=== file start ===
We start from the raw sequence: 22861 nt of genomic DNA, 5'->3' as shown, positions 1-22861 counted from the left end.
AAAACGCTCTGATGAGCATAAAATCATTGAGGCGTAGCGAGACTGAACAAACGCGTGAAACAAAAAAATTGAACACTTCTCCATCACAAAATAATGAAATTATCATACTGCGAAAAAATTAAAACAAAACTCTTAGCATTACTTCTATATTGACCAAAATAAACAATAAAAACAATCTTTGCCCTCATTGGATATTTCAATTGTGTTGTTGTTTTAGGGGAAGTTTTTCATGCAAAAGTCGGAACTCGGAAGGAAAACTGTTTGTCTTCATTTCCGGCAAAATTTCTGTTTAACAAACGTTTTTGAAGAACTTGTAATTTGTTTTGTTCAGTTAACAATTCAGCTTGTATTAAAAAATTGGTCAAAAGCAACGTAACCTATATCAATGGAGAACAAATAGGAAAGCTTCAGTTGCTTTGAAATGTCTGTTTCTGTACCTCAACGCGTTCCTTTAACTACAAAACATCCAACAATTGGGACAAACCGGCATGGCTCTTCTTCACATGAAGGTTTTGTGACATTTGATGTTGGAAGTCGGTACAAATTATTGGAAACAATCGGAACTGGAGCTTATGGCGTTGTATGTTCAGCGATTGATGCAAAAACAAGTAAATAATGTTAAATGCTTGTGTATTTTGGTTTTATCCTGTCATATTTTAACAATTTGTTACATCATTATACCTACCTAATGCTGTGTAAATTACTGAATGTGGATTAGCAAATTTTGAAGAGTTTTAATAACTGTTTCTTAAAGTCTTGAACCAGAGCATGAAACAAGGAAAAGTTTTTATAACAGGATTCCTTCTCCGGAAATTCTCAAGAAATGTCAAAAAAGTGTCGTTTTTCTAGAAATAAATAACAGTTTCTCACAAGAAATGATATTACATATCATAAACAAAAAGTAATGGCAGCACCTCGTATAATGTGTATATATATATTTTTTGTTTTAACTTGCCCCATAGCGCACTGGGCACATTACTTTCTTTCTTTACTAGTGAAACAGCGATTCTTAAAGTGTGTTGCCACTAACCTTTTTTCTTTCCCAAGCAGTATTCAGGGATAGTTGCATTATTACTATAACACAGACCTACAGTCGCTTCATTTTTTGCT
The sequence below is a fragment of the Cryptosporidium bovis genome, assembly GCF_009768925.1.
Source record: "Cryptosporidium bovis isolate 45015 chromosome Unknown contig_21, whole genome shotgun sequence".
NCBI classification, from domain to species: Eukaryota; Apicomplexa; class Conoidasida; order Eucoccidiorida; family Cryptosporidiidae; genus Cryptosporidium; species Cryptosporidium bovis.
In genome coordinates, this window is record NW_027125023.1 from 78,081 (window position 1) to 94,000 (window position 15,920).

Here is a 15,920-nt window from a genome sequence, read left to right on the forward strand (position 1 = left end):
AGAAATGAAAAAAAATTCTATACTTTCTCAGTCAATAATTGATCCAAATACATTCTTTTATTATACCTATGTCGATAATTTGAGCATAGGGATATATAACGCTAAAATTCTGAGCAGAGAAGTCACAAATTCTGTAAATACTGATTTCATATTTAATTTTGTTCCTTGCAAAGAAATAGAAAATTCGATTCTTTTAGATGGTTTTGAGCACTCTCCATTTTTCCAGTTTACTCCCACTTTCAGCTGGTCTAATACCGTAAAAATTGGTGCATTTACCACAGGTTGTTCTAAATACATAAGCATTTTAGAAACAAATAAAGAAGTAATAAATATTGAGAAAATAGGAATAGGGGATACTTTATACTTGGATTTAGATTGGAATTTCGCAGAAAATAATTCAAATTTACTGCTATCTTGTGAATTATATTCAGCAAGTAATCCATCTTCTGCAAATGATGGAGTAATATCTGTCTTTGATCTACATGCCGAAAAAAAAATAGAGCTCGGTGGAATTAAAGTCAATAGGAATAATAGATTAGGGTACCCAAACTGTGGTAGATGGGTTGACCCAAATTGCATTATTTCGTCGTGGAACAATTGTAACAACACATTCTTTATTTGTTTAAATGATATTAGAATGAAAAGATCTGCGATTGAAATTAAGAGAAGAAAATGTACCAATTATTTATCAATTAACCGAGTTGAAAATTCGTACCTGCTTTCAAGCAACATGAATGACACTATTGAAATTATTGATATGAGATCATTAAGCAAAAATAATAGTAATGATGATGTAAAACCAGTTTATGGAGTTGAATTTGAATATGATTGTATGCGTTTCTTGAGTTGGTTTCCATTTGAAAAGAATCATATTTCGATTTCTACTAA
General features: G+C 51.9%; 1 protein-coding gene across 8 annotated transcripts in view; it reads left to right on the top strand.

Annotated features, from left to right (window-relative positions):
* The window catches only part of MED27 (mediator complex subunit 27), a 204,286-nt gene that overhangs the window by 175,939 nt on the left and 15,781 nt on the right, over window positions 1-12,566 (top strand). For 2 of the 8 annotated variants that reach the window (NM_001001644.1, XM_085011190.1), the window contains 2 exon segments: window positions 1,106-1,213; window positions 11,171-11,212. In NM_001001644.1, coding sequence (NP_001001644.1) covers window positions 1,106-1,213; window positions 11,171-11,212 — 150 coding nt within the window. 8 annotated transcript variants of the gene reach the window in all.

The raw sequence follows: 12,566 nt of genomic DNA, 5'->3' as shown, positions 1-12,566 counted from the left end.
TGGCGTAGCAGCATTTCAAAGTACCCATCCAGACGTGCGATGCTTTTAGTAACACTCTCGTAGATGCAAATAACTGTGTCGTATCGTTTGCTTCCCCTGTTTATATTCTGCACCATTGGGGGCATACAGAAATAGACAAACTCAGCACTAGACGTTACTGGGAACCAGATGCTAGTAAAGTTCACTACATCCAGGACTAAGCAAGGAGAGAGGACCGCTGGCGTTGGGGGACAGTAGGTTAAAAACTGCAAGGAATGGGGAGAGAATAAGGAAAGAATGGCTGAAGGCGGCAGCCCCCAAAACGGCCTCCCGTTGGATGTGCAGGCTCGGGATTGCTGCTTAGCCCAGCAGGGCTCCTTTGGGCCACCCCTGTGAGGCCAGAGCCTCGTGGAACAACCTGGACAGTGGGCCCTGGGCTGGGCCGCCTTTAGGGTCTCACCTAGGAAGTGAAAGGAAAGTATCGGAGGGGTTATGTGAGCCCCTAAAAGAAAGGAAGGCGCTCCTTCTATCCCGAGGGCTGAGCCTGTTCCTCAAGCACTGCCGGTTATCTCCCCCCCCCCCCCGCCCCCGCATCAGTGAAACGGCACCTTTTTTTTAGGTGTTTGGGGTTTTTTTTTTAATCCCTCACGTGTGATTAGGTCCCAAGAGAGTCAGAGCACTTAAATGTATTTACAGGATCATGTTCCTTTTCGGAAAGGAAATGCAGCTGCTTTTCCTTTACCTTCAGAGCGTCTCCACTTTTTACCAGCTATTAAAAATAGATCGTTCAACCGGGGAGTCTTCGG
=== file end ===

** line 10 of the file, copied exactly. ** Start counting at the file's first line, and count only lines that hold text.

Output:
Annotated features, from left to right (window-relative positions):